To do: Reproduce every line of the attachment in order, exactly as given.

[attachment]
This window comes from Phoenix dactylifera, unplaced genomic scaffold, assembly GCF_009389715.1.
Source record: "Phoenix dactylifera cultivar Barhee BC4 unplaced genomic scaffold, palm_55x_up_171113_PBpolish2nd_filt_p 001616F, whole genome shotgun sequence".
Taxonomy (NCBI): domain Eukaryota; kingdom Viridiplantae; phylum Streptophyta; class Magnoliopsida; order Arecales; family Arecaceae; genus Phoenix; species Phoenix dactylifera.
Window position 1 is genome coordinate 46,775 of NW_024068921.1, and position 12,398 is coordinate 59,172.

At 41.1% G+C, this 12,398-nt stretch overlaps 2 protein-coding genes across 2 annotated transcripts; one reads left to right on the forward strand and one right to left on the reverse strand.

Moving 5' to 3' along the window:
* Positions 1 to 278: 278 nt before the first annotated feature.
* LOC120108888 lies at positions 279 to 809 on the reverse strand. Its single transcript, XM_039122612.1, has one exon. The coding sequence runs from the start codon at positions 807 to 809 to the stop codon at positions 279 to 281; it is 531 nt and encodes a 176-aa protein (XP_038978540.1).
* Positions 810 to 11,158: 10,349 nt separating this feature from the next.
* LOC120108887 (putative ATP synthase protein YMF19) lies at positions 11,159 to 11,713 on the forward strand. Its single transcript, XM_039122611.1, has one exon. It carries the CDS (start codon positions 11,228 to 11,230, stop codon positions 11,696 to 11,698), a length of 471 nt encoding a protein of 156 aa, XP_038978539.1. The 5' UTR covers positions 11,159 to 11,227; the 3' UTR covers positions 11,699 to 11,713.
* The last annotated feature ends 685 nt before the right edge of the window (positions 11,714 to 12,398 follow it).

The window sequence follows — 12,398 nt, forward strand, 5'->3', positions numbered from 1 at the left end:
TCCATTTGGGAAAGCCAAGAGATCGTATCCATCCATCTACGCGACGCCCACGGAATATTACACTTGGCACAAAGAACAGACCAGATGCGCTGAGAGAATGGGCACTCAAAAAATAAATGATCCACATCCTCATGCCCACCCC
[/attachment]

This window comes from Phoenix dactylifera, unplaced genomic scaffold, assembly GCF_009389715.1.
Source record: "Phoenix dactylifera cultivar Barhee BC4 unplaced genomic scaffold, palm_55x_up_171113_PBpolish2nd_filt_p 001616F, whole genome shotgun sequence".
Taxonomy (NCBI): domain Eukaryota; kingdom Viridiplantae; phylum Streptophyta; class Magnoliopsida; order Arecales; family Arecaceae; genus Phoenix; species Phoenix dactylifera.
Window position 1 is genome coordinate 46,775 of NW_024068921.1, and position 12,398 is coordinate 59,172.

At 41.1% G+C, this 12,398-nt stretch overlaps 2 protein-coding genes across 2 annotated transcripts; one reads left to right on the forward strand and one right to left on the reverse strand.

Moving 5' to 3' along the window:
* Positions 1 to 278: 278 nt before the first annotated feature.
* LOC120108888 lies at positions 279 to 809 on the reverse strand. Its single transcript, XM_039122612.1, has one exon. The coding sequence runs from the start codon at positions 807 to 809 to the stop codon at positions 279 to 281; it is 531 nt and encodes a 176-aa protein (XP_038978540.1).
* Positions 810 to 11,158: 10,349 nt separating this feature from the next.
* LOC120108887 (putative ATP synthase protein YMF19) lies at positions 11,159 to 11,713 on the forward strand. Its single transcript, XM_039122611.1, has one exon. It carries the CDS (start codon positions 11,228 to 11,230, stop codon positions 11,696 to 11,698), a length of 471 nt encoding a protein of 156 aa, XP_038978539.1. The 5' UTR covers positions 11,159 to 11,227; the 3' UTR covers positions 11,699 to 11,713.
* The last annotated feature ends 685 nt before the right edge of the window (positions 11,714 to 12,398 follow it).

The window sequence follows — 12,398 nt, forward strand, 5'->3', positions numbered from 1 at the left end:
TCCATTTGGGAAAGCCAAGAGATCGTATCCATCCATCTACGCGACGCCCACGGAATATTACACTTGGCACAAAGAACAGACCAGATGCGCTGAGAGAATGGGCACTCAAAAAATAAATGATCCACATCCTCATGCCCACCCC